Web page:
Given that the US is a democratic country, it is of interest how dissatisfaction with President Trump’s decision will be reflected in the next election. As well, it will be important to follow steps taken during the President’s mandate in response to his decision. For example, it has been suggested that sanctions may be imposed on trade with the US and more protests of President Trump’s decision and actions will take place.
Impacts: America First or America Isolated?
This paper looks at the impacts of the decision to leave the Paris agreement from two perspectives, the first being how environmental and climate change issues are being handled on a national scale and the second, how this impacts the Paris agreement.
Within the first six months of his mandate, the President, working with the head of the Environmental Protection Agency (EPA), instructed changes be made to the EPA that weaken the agency’s ability to respond to environmental concerns and to follow its environmental protection mandate. In a National Geographic article, authors of the article provide information that the head of the EPA has taken a position challenging whether carbon dioxide emissions from human activity are a cause of climate change and the article indicates that he has asked Congress to review whether CO2 should be regulated. Thus, the President and his administration are approaching climate change and environmental issues from a different perspective than that of the IPCC and parties to the Paris agreement.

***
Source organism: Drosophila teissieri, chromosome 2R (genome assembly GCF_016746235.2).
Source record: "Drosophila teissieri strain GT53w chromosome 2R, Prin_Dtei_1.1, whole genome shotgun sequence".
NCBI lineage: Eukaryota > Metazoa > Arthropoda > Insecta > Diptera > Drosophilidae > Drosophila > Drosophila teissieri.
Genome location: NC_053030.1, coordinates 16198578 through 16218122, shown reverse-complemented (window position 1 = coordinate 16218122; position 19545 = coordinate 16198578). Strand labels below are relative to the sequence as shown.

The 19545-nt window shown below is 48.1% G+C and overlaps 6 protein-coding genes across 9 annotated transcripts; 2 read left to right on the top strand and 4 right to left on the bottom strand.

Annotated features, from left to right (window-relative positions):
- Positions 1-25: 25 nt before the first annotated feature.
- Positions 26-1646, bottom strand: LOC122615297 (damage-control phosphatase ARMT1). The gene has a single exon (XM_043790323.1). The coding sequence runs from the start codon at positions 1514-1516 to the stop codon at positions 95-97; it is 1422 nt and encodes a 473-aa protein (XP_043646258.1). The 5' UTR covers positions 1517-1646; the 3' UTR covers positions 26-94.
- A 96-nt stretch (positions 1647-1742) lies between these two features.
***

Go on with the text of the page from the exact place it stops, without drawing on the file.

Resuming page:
This perspective is explained by information showing the significant contributions made by oil, natural gas and coal industries to support the President’s Inaugural address. Records show he received $107 million in donations, largely from fossil fuel companies, for the inaugural ceremony.